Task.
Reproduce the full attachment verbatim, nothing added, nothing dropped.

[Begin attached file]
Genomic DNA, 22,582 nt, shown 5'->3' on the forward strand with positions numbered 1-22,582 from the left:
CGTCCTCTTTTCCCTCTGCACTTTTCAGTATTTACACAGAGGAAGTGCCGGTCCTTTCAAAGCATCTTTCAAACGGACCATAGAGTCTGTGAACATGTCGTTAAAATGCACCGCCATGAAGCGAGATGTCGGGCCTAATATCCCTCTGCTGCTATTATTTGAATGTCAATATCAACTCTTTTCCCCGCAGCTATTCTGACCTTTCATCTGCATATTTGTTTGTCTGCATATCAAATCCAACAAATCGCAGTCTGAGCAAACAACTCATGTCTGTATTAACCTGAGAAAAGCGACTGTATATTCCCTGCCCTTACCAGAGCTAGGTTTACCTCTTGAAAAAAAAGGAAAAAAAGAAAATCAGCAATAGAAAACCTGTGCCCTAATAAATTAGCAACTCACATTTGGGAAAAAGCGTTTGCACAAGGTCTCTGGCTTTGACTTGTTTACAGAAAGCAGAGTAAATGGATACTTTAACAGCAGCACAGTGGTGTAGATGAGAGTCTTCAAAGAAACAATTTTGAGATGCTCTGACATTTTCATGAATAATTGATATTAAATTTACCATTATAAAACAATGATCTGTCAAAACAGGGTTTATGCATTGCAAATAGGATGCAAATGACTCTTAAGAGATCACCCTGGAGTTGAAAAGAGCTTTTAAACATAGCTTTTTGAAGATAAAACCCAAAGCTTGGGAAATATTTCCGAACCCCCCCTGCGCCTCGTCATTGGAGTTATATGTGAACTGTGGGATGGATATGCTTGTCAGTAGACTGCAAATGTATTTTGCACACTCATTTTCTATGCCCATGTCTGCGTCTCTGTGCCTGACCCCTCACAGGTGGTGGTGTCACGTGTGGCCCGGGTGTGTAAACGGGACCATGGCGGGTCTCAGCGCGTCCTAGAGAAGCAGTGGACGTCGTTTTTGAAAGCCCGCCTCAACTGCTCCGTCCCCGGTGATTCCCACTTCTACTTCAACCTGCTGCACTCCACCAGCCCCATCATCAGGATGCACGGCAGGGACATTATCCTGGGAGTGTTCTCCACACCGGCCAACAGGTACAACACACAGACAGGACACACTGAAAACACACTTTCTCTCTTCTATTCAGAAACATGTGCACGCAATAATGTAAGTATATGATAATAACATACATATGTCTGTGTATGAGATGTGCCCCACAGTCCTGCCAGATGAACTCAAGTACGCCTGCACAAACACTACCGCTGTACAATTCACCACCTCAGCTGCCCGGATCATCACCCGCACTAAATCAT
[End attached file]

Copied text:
Genomic DNA, 22,582 nt, shown 5'->3' on the forward strand with positions numbered 1-22,582 from the left:
CGTCCTCTTTTCCCTCTGCACTTTTCAGTATTTACACAGAGGAAGTGCCGGTCCTTTCAAAGCATCTTTCAAACGGACCATAGAGTCTGTGAACATGTCGTTAAAATGCACCGCCATGAAGCGAGATGTCGGGCCTAATATCCCTCTGCTGCTATTATTTGAATGTCAATATCAACTCTTTTCCCCGCAGCTATTCTGACCTTTCATCTGCATATTTGTTTGTCTGCATATCAAATCCAACAAATCGCAGTCTGAGCAAACAACTCATGTCTGTATTAACCTGAGAAAAGCGACTGTATATTCCCTGCCCTTACCAGAGCTAGGTTTACCTCTTGAAAAAAAAGGAAAAAAAGAAAATCAGCAATAGAAAACCTGTGCCCTAATAAATTAGCAACTCACATTTGGGAAAAAGCGTTTGCACAAGGTCTCTGGCTTTGACTTGTTTACAGAAAGCAGAGTAAATGGATACTTTAACAGCAGCACAGTGGTGTAGATGAGAGTCTTCAAAGAAACAATTTTGAGATGCTCTGACATTTTCATGAATAATTGATATTAAATTTACCATTATAAAACAATGATCTGTCAAAACAGGGTTTATGCATTGCAAATAGGATGCAAATGACTCTTAAGAGATCACCCTGGAGTTGAAAAGAGCTTTTAAACATAGCTTTTTGAAGATAAAACCCAAAGCTTGGGAAATATTTCCGAACCCCCCCTGCGCCTCGTCATTGGAGTTATATGTGAACTGTGGGATGGATATGCTTGTCAGTAGACTGCAAATGTATTTTGCACACTCATTTTCTATGCCCATGTCTGCGTCTCTGTGCCTGACCCCTCACAGGTGGTGGTGTCACGTGTGGCCCGGGTGTGTAAACGGGACCATGGCGGGTCTCAGCGCGTCCTAGAGAAGCAGTGGACGTCGTTTTTGAAAGCCCGCCTCAACTGCTCCGTCCCCGGTGATTCCCACTTCTACTTCAACCTGCTGCACTCCACCAGCCCCATCATCAGGATGCACGGCAGGGACATTATCCTGGGAGTGTTCTCCACACCGGCCAACAGGTACAACACACAGACAGGACACACTGAAAACACACTTTCTCTCTTCTATTCAGAAACATGTGCACGCAATAATGTAAGTATATGATAATAACATACATATGTCTGTGTATGAGATGTGCCCCACAGTCCTGCCAGATGAACTCAAGTACGCCTGCACAAACACTACCGCTGTACAATTCACCACCTCAGCTGCCCGGATCATCACCCGCACTAAATCAT